5 Reasons to Break Up With Social Media (for a Little Bit, at Least)

posted: 06/21/16
by: Katie Morton
Woman texting at night

Life used to be shared in real time, during face-to-face interactions with friends and family. Today's modern world means that much of our social interaction now takes place behind a screen, and it's unclear if this is actually an improvement

Social media can be both a blessing and a curse. On one hand, the social aspect of social media allows you to keep up with friends and family, make plans, share photos and interact on a daily basis, even if you're an ocean apart. On the other hand, social media can interfere with your REAL life--resulting in productive time lost, feelings of stress and anxiety and even symptoms of depression. Recently, alarming studies have indicated that social media may be clinically addictive.

So how do you know if it might be time to take a break from social media? Ask yourself these five questions to see if social media is enhancing your life or bringing you down:

1. Do you feel upset after comparing yourself to others on your social media feed?

Social media is where everyone shares their very best. Photos are softly filtered or digitally altered. Status updates are full of #blessed #happy #vacation hashtags, as opposed to the real life nitty-gritty, which dominates our daily existence. More appropriate hashtags would include #dailycommute #notenoughsleep #stressedAF.

The curated, cultivated veneer of life displayed on social media can make us feel as though our own lives don't measure up. If you find yourself disappointed after comparing yourself to others on social media, it may be time to unplug for a while. Taking stock of all the positive things surrounding you can make you grateful for what you do have, rather than upset about all that you don't.

2. Do you waste hours each day on social media?

Social media can be a huge time drain. You log on to Facebook to check on a friend and find yourself, hours later, looking up from your screen wondering what in the world just happened. Sound familiar?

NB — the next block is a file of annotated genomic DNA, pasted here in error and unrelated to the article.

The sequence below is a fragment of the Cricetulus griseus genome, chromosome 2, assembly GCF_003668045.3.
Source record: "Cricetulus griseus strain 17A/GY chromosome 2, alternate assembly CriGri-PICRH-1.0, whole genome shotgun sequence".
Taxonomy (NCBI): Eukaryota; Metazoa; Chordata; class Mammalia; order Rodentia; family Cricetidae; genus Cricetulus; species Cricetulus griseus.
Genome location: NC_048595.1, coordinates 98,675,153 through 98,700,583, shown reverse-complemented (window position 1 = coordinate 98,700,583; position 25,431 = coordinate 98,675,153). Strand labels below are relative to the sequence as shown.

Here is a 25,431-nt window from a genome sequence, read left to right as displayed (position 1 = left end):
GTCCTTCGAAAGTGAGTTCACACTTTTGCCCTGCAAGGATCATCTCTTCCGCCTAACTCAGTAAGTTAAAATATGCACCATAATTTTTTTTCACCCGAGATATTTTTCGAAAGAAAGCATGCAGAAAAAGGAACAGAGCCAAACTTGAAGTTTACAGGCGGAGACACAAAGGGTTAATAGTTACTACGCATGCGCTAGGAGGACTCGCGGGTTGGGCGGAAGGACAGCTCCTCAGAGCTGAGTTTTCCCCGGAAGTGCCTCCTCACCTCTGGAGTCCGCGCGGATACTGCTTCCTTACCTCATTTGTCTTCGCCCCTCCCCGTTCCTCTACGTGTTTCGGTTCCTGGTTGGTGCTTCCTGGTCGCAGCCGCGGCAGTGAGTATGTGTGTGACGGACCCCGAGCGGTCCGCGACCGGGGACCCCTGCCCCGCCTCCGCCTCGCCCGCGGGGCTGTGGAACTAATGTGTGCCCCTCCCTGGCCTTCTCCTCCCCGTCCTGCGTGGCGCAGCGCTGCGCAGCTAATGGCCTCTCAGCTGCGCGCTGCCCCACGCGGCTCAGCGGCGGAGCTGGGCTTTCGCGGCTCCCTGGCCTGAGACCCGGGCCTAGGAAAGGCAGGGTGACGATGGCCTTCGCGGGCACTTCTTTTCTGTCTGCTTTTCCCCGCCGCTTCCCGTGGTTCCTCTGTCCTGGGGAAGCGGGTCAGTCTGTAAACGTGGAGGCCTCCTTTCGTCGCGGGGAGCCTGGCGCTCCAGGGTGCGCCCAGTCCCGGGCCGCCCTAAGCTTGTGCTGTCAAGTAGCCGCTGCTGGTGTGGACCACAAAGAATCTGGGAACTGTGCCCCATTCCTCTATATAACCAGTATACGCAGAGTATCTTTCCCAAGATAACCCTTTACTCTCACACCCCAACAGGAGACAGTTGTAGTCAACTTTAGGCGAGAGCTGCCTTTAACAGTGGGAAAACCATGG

If social media consumes hours of your daily leisure activity, perhaps you need a break. There are hundreds of actual leisure activities you could pursue in the time you're spending online--whether that's walking the dog, reading, cooking or taking a swim. You might be surprised at how much free time you have once you're not constantly monitoring your social media feeds.

3. Do you substitute social media for one-on-one connections?

With lives busier than ever, social media can be an amazing way to connect with family and friends who we can't see face-to-face as often as we'd like. There is a fine line, however, between using social media to connect and using social media as your exclusive form of connection.

Rather than endlessly commenting on photos and status updates, look up from the screen and make some real plans. Connecting over a meal or a run is more powerful than an "LOL" or a "like." We all need real social time to laugh, talk, touch and be with one another. Make an effort to pursue friendships beyond the screen, and you'll be more connected.

4. Do you find yourself frustrated by online arguments?

Unless you're a litigator by trade, then you probably don't enjoy arguing for fun. Social media can be a terrific forum for discourse and conversation, especially about controversial hot topics. The downside of social media is that it can open the door to pointless arguments and rants online.

Our stress hormones peak each time we argue. So rather than trying to convince die-hard Republican Uncle Harry that he should be a liberal vegan like you (never going to happen), learn to disengage. Unplugging can lower your stress level by preventing you from engaging in pointless fights.

5. Do you spend more time with a screen than with anything else?

Hours of screen time can have a cumulative negative impact on one's health. Studies show that an excess of screen time has been linked to obesity, poor sleep habits, mental health issues and stress. If you unplug for a while, your mental and physical health may improve for the better.

We know that it can be hard to disconnect from social media, so here's a pro tip to see whether your life would benefit. According to Alex Soojung-Kim Pang, Ph.D., technology expert and author of The Distraction Addiction, try to limit your access for a short period of time and take note of the results.

Dr. Pang told the Huffington Post: "Challenge yourself to abstaining from social media for a full week, or, if that's too daunting, just delete Twitter, Instagram and Facebook from your phone for a week. Does your life get better or worse? You may find that you feel perfectly satisfied without social media in your life."